Serving my country reinforced that I love to help people—it’s one of the reasons I became an advisor. It pushes me to seek new clients and try to change their lives for the better. Along with this, the military taught the value of being respectful and polite. I’ve seen time and again how my clients appreciate that level of sophistication in our personal communications. It’s amazing how being polite and respectful can help strengthen relationships with clients and prospects.
Q: Do you try to give back to the military?
A: I recently went to my local Veterans Affairs office to learn about the issues veterans in my community are facing and to share my ideas. I was shocked they had virtually no social media presence, so I discussed how to build that on Facebook and LinkedIn. I also hope to volunteer one to two days a month to help those veterans who aren’t sure where to go for financial guidance.
I have many clients who are veterans. In my view, some hadn’t been served appropriately by their former advisors. As a veteran myself, I feel connected to them and do everything I can to get them on the path to financial success. I even give them a sizable discount on their fee because I feel like I owe it to them.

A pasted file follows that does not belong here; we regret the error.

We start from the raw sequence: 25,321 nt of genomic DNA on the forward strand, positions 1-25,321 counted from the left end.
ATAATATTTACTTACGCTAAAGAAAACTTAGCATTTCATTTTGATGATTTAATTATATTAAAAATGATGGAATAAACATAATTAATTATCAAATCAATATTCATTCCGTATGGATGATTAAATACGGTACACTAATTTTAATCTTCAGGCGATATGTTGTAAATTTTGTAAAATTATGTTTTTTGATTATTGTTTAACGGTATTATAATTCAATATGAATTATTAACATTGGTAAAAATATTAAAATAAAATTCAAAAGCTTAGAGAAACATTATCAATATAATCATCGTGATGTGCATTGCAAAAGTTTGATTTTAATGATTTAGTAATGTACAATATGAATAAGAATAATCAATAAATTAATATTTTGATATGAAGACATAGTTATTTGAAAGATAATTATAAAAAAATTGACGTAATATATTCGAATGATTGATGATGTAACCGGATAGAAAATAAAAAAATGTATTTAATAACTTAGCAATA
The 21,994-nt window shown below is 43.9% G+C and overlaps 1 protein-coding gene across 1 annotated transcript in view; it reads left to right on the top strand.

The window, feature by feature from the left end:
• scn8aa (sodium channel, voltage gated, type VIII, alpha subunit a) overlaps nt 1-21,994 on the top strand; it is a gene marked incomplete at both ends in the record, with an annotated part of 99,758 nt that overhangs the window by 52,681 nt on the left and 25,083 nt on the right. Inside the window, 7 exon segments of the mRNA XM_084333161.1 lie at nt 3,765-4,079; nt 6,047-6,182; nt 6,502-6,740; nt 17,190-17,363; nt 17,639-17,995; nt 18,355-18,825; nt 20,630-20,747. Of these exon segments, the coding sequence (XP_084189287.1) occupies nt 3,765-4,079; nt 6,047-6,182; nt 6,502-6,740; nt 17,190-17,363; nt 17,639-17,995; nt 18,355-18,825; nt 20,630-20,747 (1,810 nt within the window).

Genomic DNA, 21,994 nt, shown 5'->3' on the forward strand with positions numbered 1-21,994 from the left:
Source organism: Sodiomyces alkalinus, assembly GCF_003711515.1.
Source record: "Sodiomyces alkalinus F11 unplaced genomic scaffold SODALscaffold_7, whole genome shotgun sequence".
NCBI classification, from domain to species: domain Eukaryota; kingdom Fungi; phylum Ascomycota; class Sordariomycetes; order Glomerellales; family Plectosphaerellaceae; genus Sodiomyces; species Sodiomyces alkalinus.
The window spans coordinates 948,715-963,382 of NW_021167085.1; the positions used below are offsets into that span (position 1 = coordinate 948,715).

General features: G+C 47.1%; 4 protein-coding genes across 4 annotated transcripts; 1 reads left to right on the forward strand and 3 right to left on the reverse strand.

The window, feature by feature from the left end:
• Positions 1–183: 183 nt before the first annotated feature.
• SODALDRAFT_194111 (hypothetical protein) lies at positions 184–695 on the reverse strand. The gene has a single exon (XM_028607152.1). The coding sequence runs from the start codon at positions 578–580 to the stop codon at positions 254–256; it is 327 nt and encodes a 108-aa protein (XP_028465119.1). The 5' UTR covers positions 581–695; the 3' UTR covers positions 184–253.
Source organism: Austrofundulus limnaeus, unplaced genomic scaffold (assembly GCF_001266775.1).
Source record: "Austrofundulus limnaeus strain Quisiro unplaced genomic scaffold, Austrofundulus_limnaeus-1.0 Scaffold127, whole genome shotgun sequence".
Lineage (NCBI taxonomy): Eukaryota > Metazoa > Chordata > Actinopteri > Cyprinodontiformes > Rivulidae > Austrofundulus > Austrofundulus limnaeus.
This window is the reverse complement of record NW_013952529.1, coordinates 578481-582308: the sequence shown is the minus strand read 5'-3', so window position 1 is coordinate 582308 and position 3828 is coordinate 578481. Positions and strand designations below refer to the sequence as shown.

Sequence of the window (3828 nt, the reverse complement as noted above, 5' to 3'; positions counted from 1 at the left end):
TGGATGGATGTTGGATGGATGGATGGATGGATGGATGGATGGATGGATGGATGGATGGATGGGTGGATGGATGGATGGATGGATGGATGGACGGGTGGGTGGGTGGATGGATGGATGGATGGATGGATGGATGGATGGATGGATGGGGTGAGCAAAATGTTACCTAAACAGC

Then there’s the small things that mean a lot. I send out cards to my veteran clients on Veterans Day and even to my veterans’ parents, as they’re proud of their sons and daughters. I also make annual donations to the Wounded Warrior Project. For my birthday this year, I raised more than $1,400 for the charity on Facebook. I was elated to see many of my friends donate and am so grateful.
Q: If someone wants to get involved with giving back to our veterans, where would you point them?
A: I would encourage them to reach out to their local Veterans Affairs office, as well as VA hospitals and rehab centers, to talk to them about volunteer opportunities. Making a difference to veterans in your community is so rewarding, especially in times like these when many could use a helping hand. There are also many national organizations that are doing wonderful things, such as the Wounded Warrior Project and the USO.
Thank You for Your Service
To John and all of our veteran advisors, staff, and colleagues, thank you for your service to our country. Happy Veterans Day!
This material is for educational purposes only and is not intended to provide specific advice.